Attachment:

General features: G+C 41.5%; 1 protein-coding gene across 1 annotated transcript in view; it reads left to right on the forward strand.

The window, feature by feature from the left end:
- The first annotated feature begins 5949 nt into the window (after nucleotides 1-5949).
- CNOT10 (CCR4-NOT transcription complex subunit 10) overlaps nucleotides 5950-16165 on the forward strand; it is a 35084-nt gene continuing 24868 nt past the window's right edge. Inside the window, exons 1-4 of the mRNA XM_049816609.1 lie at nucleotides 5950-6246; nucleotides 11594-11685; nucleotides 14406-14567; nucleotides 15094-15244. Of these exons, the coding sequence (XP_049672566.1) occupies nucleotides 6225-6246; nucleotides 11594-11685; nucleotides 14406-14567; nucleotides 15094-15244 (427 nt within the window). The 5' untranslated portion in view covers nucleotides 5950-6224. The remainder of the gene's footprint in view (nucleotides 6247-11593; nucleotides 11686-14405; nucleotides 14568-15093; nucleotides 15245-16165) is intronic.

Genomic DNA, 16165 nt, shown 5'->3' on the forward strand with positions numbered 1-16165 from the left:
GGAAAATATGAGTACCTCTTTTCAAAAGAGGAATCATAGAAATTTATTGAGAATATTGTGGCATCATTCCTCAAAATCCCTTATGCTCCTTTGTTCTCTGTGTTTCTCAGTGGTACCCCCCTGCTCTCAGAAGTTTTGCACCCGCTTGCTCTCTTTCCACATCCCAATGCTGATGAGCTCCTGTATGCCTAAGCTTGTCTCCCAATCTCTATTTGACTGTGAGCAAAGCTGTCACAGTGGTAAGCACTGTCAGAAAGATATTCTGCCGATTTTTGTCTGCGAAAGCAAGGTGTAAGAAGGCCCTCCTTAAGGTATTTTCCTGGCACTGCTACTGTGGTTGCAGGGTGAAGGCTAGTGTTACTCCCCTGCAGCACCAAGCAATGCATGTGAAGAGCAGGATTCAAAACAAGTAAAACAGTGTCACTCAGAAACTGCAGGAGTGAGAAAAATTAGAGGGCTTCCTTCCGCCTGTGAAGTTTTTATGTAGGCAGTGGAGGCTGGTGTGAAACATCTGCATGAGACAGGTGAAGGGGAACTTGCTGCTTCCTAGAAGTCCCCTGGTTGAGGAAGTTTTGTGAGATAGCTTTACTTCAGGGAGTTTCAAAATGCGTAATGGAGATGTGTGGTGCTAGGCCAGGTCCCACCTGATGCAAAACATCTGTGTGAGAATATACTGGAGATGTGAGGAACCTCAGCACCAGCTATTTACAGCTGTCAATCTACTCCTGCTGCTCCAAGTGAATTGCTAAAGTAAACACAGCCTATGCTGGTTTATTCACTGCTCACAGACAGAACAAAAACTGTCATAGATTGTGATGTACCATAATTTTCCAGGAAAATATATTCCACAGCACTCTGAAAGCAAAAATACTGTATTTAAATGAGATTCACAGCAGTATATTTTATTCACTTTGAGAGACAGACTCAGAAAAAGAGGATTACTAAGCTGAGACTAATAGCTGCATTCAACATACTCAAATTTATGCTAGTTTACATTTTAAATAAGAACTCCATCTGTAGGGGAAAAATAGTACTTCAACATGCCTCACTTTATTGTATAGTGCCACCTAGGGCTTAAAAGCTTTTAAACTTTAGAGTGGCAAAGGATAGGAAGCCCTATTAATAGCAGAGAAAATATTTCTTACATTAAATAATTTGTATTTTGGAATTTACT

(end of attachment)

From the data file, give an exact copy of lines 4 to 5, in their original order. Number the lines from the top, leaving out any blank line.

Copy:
- CNOT10 (CCR4-NOT transcription complex subunit 10) overlaps nucleotides 5950-16165 on the forward strand; it is a 35084-nt gene continuing 24868 nt past the window's right edge. Inside the window, exons 1-4 of the mRNA XM_049816609.1 lie at nucleotides 5950-6246; nucleotides 11594-11685; nucleotides 14406-14567; nucleotides 15094-15244. Of these exons, the coding sequence (XP_049672566.1) occupies nucleotides 6225-6246; nucleotides 11594-11685; nucleotides 14406-14567; nucleotides 15094-15244 (427 nt within the window). The 5' untranslated portion in view covers nucleotides 5950-6224. The remainder of the gene's footprint in view (nucleotides 6247-11593; nucleotides 11686-14405; nucleotides 14568-15093; nucleotides 15245-16165) is intronic.

Genomic DNA, 16165 nt, shown 5'->3' on the forward strand with positions numbered 1-16165 from the left: